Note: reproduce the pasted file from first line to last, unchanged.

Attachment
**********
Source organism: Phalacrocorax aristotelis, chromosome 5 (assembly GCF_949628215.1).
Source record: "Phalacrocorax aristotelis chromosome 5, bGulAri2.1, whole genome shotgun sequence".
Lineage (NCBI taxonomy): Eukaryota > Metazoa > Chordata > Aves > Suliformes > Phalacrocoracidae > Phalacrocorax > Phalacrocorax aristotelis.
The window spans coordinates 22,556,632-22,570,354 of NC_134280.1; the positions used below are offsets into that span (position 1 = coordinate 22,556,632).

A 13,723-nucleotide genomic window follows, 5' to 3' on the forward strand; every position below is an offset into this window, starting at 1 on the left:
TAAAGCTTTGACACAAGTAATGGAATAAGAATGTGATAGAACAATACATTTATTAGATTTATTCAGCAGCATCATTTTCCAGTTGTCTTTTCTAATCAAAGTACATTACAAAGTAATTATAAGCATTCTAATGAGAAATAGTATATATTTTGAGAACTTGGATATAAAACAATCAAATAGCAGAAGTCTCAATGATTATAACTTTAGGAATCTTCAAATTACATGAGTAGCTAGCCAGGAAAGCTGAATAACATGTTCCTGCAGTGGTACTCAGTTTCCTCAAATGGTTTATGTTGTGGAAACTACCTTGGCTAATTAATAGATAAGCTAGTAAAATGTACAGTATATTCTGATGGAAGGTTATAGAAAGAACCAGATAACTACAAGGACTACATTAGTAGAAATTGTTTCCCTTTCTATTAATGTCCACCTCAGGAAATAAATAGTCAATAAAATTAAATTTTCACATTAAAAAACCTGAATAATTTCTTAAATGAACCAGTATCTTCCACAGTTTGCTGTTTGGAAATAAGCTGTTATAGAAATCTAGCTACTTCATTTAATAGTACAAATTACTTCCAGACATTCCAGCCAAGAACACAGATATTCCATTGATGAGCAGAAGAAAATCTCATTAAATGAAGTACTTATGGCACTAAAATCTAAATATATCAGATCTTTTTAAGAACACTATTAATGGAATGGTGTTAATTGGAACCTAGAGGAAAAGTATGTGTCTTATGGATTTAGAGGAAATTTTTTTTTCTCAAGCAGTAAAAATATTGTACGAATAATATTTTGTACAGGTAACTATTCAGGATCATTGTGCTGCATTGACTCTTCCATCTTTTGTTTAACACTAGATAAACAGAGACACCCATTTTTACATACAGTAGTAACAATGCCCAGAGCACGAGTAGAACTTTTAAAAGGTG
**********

Source organism: Phalacrocorax aristotelis, chromosome 5 (assembly GCF_949628215.1).
Source record: "Phalacrocorax aristotelis chromosome 5, bGulAri2.1, whole genome shotgun sequence".
Lineage (NCBI taxonomy): Eukaryota > Metazoa > Chordata > Aves > Suliformes > Phalacrocoracidae > Phalacrocorax > Phalacrocorax aristotelis.
The window spans coordinates 22,556,632-22,570,354 of NC_134280.1; the positions used below are offsets into that span (position 1 = coordinate 22,556,632).

A 13,723-nucleotide genomic window follows, 5' to 3' on the forward strand; every position below is an offset into this window, starting at 1 on the left:
TAAAGCTTTGACACAAGTAATGGAATAAGAATGTGATAGAACAATACATTTATTAGATTTATTCAGCAGCATCATTTTCCAGTTGTCTTTTCTAATCAAAGTACATTACAAAGTAATTATAAGCATTCTAATGAGAAATAGTATATATTTTGAGAACTTGGATATAAAACAATCAAATAGCAGAAGTCTCAATGATTATAACTTTAGGAATCTTCAAATTACATGAGTAGCTAGCCAGGAAAGCTGAATAACATGTTCCTGCAGTGGTACTCAGTTTCCTCAAATGGTTTATGTTGTGGAAACTACCTTGGCTAATTAATAGATAAGCTAGTAAAATGTACAGTATATTCTGATGGAAGGTTATAGAAAGAACCAGATAACTACAAGGACTACATTAGTAGAAATTGTTTCCCTTTCTATTAATGTCCACCTCAGGAAATAAATAGTCAATAAAATTAAATTTTCACATTAAAAAACCTGAATAATTTCTTAAATGAACCAGTATCTTCCACAGTTTGCTGTTTGGAAATAAGCTGTTATAGAAATCTAGCTACTTCATTTAATAGTACAAATTACTTCCAGACATTCCAGCCAAGAACACAGATATTCCATTGATGAGCAGAAGAAAATCTCATTAAATGAAGTACTTATGGCACTAAAATCTAAATATATCAGATCTTTTTAAGAACACTATTAATGGAATGGTGTTAATTGGAACCTAGAGGAAAAGTATGTGTCTTATGGATTTAGAGGAAATTTTTTTTTCTCAAGCAGTAAAAATATTGTACGAATAATATTTTGTACAGGTAACTATTCAGGATCATTGTGCTGCATTGACTCTTCCATCTTTTGTTTAACACTAGATAAACAGAGACACCCATTTTTACATACAGTAGTAACAATGCCCAGAGCACGAGTAGAACTTTTAAAAGGTG